Dad wears short shorts to teach daughter what she wears is everybody’s business and everybody’s approval proves her great worth.

“My dad tells me not to wear skimpy outfit when he is around”

“I know my dad is short tempered but he was never this aggressive until my relatives started making him over think about my marriage.”

Dad knifes girl for speaking to lover

Why do men NOT have to choose between being a CEO and a father, but women have to make this choice.

“Freedom can wait, I’m staying put for Dad”

Abhishek Bachchan as a Working Dad in the new Idea ad.

“My husband says he can’t go against his family. My father says study but not without your FIL’s permission.”

“Ask your father if he has never beaten your mother!” Please adjust.

Response to “Koi Baap Apni Beti Ko Kab Jaane Se Rok Paya Hai”

Haryana killing : Here is a father A P Singh might want to defend.

“This dad is openly threatening his daughter and is instigating others to burn alive their daughters.”

The father threw the baby on the ground and tried to strangle her with his legs: No case registered.

Father wants the world to know her real name.

Feminism Is Good For Society

Where do they go away?




55 thoughts on “The Changing Role of Dads

  1. My relationship with my dad is not exactly amicable, and I don’t really remember a thing from my childhood that I can look back at fondly and say – that’s the way to do it. But he did teach me a lot nonetheless – I know exactly how not to raise my child when he/she is born!

    I see the changes you’re talking about, however. A lot of my male friends are very hands-on with their children, regardless of how they were brought up. Men are changing and this is linked, like you said, to women’s empowerment, and that of society as a whole.

    I see only good things in the future. 🙂

    Liked by 1 person

  2. In my immediate friend circle, I have seen only one dad who is comfortable doing baby work. Most wait for the child to grow up in order to connect and do ‘dad’ tasks, But if you ask me, baby and toddler hood is when you need both the parents to be hands on with the child, share the responsibilities.
    My husband cleaned nappies, gave the baby a bath,fed him at times, He used to be scared to hold the baby, but learnt on the job.
    As a mother, you are expected to be a pro at child-care the minute you give birth!
    My dad used to work fixed hours and had weekends off. He encouraged my mom (she was just 23 when I was born) to do a post-graduate course after my birth. My mom was (is!) very bright academically and dad encouraged her. From a shy, reserved person she went on to head an institution and played a key role in its expansion. My mom has always been in the limelight in all social situations, and my dad has been pretty cool and happy about it.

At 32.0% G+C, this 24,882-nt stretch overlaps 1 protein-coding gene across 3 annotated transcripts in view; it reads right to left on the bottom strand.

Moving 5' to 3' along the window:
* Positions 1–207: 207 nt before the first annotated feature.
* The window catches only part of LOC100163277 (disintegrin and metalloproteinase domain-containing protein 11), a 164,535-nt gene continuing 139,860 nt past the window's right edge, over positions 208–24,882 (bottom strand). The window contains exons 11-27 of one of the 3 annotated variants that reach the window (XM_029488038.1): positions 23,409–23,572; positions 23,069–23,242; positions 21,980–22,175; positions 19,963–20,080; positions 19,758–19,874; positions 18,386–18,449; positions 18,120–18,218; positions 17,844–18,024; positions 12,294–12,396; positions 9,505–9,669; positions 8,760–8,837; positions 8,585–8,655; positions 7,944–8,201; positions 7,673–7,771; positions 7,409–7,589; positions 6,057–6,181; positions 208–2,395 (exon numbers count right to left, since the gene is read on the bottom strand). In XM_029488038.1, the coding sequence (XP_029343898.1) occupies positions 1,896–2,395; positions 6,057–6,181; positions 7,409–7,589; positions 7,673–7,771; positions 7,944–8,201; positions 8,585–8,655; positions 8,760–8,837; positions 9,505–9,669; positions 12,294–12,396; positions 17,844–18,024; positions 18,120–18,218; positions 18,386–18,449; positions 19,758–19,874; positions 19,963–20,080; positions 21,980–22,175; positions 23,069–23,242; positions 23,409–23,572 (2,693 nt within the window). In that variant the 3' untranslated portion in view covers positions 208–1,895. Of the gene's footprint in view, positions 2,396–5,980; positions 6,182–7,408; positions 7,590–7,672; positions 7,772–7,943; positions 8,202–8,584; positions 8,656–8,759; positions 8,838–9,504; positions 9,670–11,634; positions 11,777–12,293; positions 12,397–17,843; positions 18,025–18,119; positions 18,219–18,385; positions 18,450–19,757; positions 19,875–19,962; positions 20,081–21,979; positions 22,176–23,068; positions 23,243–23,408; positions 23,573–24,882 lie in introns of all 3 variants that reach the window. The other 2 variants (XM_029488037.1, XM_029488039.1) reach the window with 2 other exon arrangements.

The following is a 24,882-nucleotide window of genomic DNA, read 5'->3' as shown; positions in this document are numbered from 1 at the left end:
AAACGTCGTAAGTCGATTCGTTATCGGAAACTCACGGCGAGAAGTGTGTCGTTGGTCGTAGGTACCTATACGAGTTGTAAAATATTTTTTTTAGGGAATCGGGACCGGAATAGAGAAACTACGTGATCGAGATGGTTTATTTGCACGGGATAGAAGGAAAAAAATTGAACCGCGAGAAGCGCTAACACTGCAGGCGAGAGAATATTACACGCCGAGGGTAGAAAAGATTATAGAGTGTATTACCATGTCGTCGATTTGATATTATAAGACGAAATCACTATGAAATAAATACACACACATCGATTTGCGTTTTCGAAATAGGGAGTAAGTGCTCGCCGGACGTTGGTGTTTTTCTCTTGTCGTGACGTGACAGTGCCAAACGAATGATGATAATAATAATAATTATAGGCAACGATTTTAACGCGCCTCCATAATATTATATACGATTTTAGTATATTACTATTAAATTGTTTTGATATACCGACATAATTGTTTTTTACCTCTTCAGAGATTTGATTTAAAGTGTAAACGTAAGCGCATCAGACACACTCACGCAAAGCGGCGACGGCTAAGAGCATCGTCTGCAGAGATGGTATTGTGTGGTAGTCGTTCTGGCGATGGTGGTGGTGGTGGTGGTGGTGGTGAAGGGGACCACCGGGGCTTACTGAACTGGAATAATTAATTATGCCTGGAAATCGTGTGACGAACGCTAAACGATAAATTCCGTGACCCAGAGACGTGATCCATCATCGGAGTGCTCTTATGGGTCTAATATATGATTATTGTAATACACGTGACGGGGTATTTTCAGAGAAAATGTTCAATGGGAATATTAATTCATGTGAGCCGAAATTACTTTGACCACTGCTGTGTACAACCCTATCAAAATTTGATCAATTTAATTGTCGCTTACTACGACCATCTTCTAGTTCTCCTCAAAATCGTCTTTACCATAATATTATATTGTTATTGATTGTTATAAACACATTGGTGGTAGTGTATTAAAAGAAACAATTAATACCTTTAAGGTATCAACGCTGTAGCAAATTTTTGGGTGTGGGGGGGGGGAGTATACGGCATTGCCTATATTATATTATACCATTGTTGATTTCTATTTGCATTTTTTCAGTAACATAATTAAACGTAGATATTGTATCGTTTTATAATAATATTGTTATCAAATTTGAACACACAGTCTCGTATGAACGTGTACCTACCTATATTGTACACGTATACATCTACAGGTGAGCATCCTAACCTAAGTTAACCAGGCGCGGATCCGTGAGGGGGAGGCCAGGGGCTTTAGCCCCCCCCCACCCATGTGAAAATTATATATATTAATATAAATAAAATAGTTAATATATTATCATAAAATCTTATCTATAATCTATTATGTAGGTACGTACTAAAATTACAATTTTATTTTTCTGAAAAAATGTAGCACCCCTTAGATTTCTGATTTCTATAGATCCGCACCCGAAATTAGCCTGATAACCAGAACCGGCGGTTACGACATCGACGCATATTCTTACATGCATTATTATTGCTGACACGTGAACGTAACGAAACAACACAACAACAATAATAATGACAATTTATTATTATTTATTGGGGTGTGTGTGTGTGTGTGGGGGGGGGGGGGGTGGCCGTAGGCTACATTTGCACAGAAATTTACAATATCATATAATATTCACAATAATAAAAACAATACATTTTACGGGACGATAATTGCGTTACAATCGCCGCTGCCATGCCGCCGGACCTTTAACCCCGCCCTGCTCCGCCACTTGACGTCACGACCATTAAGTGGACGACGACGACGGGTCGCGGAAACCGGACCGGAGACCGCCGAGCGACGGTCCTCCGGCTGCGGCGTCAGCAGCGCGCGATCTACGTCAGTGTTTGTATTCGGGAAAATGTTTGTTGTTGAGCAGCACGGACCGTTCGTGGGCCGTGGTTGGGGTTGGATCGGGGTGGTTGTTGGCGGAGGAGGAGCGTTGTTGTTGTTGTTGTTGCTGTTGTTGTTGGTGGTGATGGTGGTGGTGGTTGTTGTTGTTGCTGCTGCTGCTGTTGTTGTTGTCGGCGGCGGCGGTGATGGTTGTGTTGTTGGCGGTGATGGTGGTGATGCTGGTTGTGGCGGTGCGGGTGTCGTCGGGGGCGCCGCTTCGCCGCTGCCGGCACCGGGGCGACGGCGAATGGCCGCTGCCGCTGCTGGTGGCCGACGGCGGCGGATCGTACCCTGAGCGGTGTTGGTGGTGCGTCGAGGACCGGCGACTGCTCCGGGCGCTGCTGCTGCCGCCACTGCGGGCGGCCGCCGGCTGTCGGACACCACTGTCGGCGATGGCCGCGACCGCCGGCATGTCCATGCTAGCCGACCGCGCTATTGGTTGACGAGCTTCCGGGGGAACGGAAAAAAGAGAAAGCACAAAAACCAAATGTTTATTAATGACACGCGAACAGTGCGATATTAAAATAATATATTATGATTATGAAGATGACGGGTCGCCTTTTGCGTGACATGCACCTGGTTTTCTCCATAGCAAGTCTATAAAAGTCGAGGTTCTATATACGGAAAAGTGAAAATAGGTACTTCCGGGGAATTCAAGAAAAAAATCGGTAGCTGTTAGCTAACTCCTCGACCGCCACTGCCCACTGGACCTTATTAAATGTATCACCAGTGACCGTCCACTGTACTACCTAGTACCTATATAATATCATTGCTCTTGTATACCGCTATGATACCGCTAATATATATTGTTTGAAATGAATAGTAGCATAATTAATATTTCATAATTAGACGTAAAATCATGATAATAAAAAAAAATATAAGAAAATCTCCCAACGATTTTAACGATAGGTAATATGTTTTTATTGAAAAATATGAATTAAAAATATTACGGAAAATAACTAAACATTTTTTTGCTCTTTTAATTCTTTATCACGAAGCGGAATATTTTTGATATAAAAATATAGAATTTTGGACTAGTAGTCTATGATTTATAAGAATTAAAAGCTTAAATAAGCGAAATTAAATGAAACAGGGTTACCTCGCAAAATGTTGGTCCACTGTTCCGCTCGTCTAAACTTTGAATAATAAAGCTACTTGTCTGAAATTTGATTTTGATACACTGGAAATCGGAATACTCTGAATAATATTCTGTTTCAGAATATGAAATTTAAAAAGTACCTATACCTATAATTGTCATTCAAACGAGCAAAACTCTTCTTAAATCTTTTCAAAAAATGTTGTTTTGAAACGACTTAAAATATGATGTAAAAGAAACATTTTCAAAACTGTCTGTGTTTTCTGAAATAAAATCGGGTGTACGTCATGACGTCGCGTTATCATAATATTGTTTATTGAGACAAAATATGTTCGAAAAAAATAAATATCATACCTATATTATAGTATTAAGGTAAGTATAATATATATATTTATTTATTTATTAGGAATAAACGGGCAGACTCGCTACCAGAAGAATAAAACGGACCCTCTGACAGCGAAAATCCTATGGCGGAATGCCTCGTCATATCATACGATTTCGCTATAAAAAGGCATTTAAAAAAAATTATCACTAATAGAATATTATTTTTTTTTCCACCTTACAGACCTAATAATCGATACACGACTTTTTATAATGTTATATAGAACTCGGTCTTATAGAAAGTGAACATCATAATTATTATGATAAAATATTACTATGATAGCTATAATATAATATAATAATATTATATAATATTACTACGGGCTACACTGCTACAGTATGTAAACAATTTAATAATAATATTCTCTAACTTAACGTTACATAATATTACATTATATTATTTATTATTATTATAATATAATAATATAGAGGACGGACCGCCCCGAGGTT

He and I spent more time together, Told me mythological stories, taught me how to deal with neighborhood bullies, fostered a love for reading, taught me cycling. In fact, he very scientifically explained the process of menstruation to me at the age of 12. My mom was very uncomfortable talking about it.
    All my friends at school/college used to say that I have a really cool dad. I agree!
    I am close to both my parents, but especially with my father. I totally adore him.

    Liked by 2 people

  3. In business terms ads are a lag indicator. They first do market research and then create ads that will appeal to the demographic. This indicates ((drumroll!)) there are more men interested in cleaning products than previously thought. Is the filthy squalor of the man-pad a myth? I think so.

    Looking at men close to me – Dad, FIL, husband, friends, almost all of them are more obsessed with cleanliness than their wives (only exception is my husband who married the child of two obsessive cleaners). A male (single) friend maintains such a welcoming home and he spends so much time getting the cleaning and the cushions just right. A friend’s husband has taken over supervision of housework because he cares more than she does. My Dad and FIL have been known to organize shelves/books/etc when insomnia strikes. In fact, whenever we visit my IL’s our train gets there in the middle of the night. When my little tornado destroys the living room, my MIL happily heads up to bed when she gets sleepy while FIL can’t sleep unless he’s cleaned up (no expectation from me to help whatsoever. we all cheerfully wish him good night).

    My dad absolutely loves kids. My husband is an awesome cook and he’s a much more hands on parent than I am. My brother loves to garden and loves a clean house. None of them expect anything from their wives/daughters. In fact, I face pressure to reduce how much housework/cooking I do. I love all things housewifey and I can hold long discussions on the philosophical aspects of clean sheets. My parents and IL’s think I should redirect that energy towards my career. Go figure!